Just under a year after our first Kettle Valley Railway adventure, my Dad and I set off for the next leg of the trail. This time we decided to make it a 2 day trip, and focus on the South Okanagan portion from Naramata to Osoyoos. This section of the trail is less challenging than the route we took the previous year. That being said – Naramata to Osoyoos and back in 2 days is no small feat for the amateur cyclist. For the meandering type, I would suggest splitting this into 3 or 4 days, and taking full advantage of all the wineries and fruit stands along the way. For this trip we decided to set out a little earlier in the year to avoid less appealing weather (ie: snow – see previous post). I will focus on the highlights. There is so much to take in on this trip that I could write for pages!
On a Friday after work, we drove to a Naramata/Penticton B&B called Three Blind Mice (The Copper Goose was not available for one-night bookings) which was simple but nice – and had a lovely garden and view of the valley. They also let us stash “Vernon” the VW Van in their driveway for the 2 days we’d be off cycling.
I have to say, the Naramata to Penticton portion of the K.V.R. is stunning. Absolutely stunning. The views of the Okanagan Valley are gorgeous, and the path itself is bordered by orchards, vineyards and wineries. It’s also one of the most popular sections of the trail for day trip cyclists and on-foot tourists (The trestels at Myra Canyon are also big for day tours). The weather was perfect for us, and we started off our trip on the (mostly) downhill path.
When we hit Penticton, we got a little bit turned around trying to navigate the bike route through town, but eventually made it to Skaha Lake, where we chose the west side path – property of the Penticton Indian Band. I’m still not sure that cycling along that land is actually permitted – but we figured we could claim ignorance if confronted. Lucky for us – we made it the whole stretch without issue. The only downside of this route is some very sandy sections which made it difficult to cycle, even with our super amazing mountain bikes.
We took a quick stop over in Okanagan Falls for some home-made Borsht (yum!) at Falls Restaurant – which is a cute diner-style place with great homemade food and picnic tables out front. By this point I was feeling it, but not yet worn out. We continued on toward Osoyoos on the reletively flat road (the railway bed was an option, but apparently not at all kept up, and we didn’t feel like carrying our bikes half the way there). On this portion of the trail we saw some deer, right on the side of the road – they were so close! One of the best things about these cycle trips is the wildlife encounters.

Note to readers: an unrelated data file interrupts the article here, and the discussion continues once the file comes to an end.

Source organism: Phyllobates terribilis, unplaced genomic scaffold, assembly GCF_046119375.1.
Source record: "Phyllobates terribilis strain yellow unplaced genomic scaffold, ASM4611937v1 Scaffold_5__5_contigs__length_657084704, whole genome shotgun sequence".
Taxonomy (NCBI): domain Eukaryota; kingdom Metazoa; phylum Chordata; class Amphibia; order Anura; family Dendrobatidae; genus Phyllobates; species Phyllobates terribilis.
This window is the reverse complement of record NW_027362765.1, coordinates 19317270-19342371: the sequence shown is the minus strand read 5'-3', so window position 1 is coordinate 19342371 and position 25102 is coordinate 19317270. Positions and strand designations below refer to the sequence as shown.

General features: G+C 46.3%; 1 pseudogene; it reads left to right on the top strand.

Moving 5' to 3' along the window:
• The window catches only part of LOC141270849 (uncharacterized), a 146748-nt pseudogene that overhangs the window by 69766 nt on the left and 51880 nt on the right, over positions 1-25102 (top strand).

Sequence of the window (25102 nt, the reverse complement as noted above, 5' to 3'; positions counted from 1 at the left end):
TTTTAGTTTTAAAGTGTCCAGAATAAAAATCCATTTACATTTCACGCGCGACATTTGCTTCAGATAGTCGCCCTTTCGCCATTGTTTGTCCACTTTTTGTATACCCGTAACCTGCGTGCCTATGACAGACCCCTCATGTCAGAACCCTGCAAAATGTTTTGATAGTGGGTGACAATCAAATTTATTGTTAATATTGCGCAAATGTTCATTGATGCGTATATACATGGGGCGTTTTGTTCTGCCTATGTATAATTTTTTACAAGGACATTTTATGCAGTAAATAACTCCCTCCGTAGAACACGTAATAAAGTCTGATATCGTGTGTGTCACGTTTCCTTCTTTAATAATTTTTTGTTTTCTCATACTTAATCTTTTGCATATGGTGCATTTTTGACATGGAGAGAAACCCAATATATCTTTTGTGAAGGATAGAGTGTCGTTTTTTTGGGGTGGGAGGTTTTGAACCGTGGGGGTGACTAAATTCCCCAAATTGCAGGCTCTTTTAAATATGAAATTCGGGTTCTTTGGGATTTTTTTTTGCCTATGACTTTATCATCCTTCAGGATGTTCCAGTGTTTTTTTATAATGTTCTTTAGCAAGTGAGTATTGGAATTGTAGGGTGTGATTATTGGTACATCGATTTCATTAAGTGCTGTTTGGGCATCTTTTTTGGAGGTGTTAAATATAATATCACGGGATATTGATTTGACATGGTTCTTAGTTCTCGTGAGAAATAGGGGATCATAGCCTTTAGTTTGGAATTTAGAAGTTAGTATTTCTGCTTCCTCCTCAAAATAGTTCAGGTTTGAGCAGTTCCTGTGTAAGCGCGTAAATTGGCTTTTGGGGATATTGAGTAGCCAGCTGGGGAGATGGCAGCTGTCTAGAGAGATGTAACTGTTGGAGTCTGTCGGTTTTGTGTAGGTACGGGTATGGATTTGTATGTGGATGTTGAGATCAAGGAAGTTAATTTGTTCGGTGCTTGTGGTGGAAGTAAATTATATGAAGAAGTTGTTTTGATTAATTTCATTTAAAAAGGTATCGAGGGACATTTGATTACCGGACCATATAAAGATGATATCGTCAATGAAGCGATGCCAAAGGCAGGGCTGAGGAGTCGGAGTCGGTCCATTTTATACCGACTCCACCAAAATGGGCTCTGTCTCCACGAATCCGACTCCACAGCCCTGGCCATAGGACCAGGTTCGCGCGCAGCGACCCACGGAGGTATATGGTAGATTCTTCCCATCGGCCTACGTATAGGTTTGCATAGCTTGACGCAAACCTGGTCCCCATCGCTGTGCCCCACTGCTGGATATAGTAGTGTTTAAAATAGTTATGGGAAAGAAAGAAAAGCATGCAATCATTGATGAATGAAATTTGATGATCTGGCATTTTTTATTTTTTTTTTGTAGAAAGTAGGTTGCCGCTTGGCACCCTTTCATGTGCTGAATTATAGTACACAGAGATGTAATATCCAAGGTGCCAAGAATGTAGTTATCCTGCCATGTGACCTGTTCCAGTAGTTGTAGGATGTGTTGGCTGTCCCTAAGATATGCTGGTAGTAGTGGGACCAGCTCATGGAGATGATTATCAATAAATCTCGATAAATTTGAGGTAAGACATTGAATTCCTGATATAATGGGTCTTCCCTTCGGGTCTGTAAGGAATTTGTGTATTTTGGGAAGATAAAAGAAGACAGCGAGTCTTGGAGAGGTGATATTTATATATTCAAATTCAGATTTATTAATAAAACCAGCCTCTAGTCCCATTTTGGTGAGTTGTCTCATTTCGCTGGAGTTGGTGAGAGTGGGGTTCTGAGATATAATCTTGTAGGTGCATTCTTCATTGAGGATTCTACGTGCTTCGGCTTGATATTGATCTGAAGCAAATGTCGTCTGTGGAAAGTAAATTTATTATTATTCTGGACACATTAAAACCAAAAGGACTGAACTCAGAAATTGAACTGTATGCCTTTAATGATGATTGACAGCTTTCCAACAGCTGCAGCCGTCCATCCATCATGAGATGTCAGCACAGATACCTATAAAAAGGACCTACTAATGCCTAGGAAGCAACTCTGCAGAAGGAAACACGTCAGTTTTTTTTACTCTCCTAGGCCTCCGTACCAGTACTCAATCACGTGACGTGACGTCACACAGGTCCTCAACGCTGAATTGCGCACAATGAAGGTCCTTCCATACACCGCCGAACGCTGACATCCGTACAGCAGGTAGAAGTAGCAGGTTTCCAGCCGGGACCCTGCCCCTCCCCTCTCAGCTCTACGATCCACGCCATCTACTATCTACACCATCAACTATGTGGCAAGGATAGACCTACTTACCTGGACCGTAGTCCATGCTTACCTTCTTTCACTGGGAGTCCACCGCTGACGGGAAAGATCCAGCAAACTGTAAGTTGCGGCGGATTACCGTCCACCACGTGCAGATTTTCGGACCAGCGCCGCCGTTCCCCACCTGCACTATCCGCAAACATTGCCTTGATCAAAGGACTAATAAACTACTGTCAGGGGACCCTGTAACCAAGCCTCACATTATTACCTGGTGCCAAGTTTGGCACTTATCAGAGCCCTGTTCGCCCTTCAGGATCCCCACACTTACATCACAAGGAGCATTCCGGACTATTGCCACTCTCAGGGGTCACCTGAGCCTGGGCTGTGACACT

As we entered Oliver, the path is a specified bike/walking path – paved in some portions – gravel in others – and at points you are cycling along side a salmon spawning stream! (Season permitting, of course). From Oliver to Osoyoos, our path became steeper, as we climbed up toward some of the wineries. We made the extra insane trek up toBurrowing Owl Winery – since it’s one of our family’s absolute favorites – and got a wine tasting in.
By this point I was getting super tired, and it was getting later – so the last leg of our journey was less enjoyable for me- especially because the final 15 minutes or so was an uphill climb to our B&B. Once we arrived we were greeted by the extremely friendly hosts, who offered us a drink and obviously wanted to hear our whole story (our whole life story) – which, in other circumstances would be amazing, but both of us just wanted to eat and crash! (This would be a great Bed and Breakfast for a social traveler, as I have the feeling that the hosts keep up the B&B mostly for the guaranteed house guests). We did eventually escape the clutches of their incredible hospitality, and made our way into town to enjoy a wonderful dinner at Campo Restaurant – a popular spot for locals and tourists, and a favorite of ours (we’re biased – our cousins own the place).
The next day, after a lovely breakfast and another round of animated conversation with our lovely hosts, we set back more or less the way we came, taking the east side of Skaha lake on our return. The return trip is a bit of a blur – I was pretty tired. One of these days, I will have to dedicate more than one weekend a year to these cycling adventures.
For trail updates, maps etc. visit http://www.kettlevalleyrailway.ca/. We travelled with the book in hand – which we used all the time http://www.amazon.ca/Cycling-Kettle-Valley-Railway-Langford/dp/0921102887.